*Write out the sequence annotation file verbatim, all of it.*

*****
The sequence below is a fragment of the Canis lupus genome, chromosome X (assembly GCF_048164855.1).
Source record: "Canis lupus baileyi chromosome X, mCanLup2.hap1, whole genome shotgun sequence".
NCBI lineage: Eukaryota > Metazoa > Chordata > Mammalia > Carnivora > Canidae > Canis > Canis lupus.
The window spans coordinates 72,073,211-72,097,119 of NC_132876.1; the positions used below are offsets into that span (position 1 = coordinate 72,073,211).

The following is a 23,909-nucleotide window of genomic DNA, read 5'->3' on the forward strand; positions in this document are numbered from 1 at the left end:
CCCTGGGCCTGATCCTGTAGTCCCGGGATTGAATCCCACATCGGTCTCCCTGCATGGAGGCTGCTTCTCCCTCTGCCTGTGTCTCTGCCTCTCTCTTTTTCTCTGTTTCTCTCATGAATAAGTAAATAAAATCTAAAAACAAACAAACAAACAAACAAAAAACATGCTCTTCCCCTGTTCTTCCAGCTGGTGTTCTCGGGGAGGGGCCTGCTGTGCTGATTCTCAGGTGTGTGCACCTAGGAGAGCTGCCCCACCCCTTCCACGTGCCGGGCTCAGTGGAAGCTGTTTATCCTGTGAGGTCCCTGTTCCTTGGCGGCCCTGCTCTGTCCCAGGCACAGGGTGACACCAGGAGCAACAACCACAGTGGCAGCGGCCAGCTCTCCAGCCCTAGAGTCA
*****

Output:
The sequence below is a fragment of the Canis lupus genome, chromosome X (assembly GCF_048164855.1).
Source record: "Canis lupus baileyi chromosome X, mCanLup2.hap1, whole genome shotgun sequence".
NCBI lineage: Eukaryota > Metazoa > Chordata > Mammalia > Carnivora > Canidae > Canis > Canis lupus.
The window spans coordinates 72,073,211-72,097,119 of NC_132876.1; the positions used below are offsets into that span (position 1 = coordinate 72,073,211).

The following is a 23,909-nucleotide window of genomic DNA, read 5'->3' on the forward strand; positions in this document are numbered from 1 at the left end:
CCCTGGGCCTGATCCTGTAGTCCCGGGATTGAATCCCACATCGGTCTCCCTGCATGGAGGCTGCTTCTCCCTCTGCCTGTGTCTCTGCCTCTCTCTTTTTCTCTGTTTCTCTCATGAATAAGTAAATAAAATCTAAAAACAAACAAACAAACAAACAAAAAACATGCTCTTCCCCTGTTCTTCCAGCTGGTGTTCTCGGGGAGGGGCCTGCTGTGCTGATTCTCAGGTGTGTGCACCTAGGAGAGCTGCCCCACCCCTTCCACGTGCCGGGCTCAGTGGAAGCTGTTTATCCTGTGAGGTCCCTGTTCCTTGGCGGCCCTGCTCTGTCCCAGGCACAGGGTGACACCAGGAGCAACAACCACAGTGGCAGCGGCCAGCTCTCCAGCCCTAGAGTCA